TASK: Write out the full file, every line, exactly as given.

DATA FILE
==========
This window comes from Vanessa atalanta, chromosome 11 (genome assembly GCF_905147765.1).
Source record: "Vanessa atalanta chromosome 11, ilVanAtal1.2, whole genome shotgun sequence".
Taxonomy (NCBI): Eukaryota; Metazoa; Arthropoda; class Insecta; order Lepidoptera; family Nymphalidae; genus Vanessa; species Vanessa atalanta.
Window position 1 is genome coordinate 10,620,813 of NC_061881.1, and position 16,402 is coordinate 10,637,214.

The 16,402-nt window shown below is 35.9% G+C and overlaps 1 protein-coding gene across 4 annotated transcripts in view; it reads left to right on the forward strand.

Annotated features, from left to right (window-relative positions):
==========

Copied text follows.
This window comes from Vanessa atalanta, chromosome 11 (genome assembly GCF_905147765.1).
Source record: "Vanessa atalanta chromosome 11, ilVanAtal1.2, whole genome shotgun sequence".
Taxonomy (NCBI): Eukaryota; Metazoa; Arthropoda; class Insecta; order Lepidoptera; family Nymphalidae; genus Vanessa; species Vanessa atalanta.
Window position 1 is genome coordinate 10,620,813 of NC_061881.1, and position 16,402 is coordinate 10,637,214.

The 16,402-nt window shown below is 35.9% G+C and overlaps 1 protein-coding gene across 4 annotated transcripts in view; it reads left to right on the forward strand.

Annotated features, from left to right (window-relative positions):